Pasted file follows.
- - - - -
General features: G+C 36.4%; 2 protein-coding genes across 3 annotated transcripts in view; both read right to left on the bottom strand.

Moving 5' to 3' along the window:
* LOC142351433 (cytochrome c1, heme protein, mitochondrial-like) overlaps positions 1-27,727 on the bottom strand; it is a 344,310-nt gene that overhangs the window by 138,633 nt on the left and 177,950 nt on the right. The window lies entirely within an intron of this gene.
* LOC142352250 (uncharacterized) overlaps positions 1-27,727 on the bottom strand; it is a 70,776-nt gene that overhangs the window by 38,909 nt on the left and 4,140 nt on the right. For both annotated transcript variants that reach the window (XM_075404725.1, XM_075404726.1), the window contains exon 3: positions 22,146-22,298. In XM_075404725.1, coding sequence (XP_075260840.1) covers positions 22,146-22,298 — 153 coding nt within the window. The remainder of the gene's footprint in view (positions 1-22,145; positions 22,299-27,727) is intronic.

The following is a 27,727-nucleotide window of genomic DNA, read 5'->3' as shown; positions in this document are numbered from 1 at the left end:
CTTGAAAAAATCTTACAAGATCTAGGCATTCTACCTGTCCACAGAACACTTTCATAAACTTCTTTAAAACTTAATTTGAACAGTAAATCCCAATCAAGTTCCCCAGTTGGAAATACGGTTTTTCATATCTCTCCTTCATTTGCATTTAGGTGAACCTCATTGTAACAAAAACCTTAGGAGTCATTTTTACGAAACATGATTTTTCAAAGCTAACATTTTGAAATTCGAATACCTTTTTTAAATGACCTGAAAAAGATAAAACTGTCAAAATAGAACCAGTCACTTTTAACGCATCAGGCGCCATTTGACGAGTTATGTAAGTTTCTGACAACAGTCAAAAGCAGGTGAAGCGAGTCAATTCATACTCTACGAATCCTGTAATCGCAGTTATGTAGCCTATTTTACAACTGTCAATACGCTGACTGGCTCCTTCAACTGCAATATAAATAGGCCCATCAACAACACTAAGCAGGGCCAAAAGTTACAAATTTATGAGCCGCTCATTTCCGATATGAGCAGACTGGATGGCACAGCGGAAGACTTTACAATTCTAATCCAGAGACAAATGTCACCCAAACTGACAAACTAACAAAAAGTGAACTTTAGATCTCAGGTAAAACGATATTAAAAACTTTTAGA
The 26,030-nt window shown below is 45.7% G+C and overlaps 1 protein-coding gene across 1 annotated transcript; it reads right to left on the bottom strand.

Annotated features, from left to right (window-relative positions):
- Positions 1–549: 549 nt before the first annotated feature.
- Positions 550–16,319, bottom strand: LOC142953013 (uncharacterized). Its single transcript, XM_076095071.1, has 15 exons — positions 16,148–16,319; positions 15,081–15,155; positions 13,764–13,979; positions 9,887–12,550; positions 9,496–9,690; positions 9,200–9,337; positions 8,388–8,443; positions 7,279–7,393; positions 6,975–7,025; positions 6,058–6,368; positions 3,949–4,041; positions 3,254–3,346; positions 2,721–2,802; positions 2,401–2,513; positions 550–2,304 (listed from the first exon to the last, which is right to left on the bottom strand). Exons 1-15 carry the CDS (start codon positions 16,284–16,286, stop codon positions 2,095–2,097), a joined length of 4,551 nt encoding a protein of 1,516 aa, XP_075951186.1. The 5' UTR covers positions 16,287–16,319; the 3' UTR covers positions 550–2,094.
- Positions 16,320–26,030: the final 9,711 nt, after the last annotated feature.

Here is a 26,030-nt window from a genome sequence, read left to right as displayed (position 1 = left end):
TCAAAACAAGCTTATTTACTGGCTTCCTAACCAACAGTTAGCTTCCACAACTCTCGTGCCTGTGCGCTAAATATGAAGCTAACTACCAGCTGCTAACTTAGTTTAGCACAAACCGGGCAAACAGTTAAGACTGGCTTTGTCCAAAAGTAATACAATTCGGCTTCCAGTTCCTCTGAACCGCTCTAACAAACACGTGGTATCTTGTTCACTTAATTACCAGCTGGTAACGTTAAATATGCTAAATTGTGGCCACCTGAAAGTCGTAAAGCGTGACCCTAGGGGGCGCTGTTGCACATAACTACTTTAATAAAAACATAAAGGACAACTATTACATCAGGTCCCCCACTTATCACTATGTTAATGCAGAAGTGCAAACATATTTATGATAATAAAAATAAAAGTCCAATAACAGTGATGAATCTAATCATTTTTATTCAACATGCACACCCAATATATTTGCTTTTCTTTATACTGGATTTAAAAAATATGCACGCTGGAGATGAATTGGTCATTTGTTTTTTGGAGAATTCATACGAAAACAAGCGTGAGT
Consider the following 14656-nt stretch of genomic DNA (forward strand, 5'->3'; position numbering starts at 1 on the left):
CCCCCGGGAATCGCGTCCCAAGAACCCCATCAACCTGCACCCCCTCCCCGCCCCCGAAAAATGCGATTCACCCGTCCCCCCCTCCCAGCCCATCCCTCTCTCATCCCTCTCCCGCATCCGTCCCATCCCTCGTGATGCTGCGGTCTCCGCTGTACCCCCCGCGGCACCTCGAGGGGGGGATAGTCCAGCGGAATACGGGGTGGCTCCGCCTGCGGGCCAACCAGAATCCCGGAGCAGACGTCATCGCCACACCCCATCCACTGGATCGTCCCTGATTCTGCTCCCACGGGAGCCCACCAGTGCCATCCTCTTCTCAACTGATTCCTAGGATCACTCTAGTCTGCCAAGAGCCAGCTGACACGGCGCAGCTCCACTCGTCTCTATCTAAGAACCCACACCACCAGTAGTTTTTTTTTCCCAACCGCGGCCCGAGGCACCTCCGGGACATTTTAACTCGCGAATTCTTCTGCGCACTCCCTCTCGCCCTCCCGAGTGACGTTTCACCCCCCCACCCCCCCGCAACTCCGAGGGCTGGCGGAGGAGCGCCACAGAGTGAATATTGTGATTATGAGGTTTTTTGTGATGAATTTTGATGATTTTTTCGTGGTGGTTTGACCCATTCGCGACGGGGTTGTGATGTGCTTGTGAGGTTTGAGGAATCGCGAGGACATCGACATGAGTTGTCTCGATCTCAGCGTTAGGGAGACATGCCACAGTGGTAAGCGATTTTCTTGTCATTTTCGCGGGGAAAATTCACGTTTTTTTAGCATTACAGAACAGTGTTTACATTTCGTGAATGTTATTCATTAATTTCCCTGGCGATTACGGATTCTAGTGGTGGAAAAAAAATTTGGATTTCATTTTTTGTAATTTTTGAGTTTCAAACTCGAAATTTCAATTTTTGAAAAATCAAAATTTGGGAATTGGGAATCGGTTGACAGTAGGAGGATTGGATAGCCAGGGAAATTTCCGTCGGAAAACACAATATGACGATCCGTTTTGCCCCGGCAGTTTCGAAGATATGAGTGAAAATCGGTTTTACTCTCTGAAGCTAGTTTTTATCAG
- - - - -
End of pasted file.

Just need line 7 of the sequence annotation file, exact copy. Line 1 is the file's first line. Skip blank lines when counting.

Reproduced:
The 26,030-nt window shown below is 45.7% G+C and overlaps 1 protein-coding gene across 1 annotated transcript; it reads right to left on the bottom strand.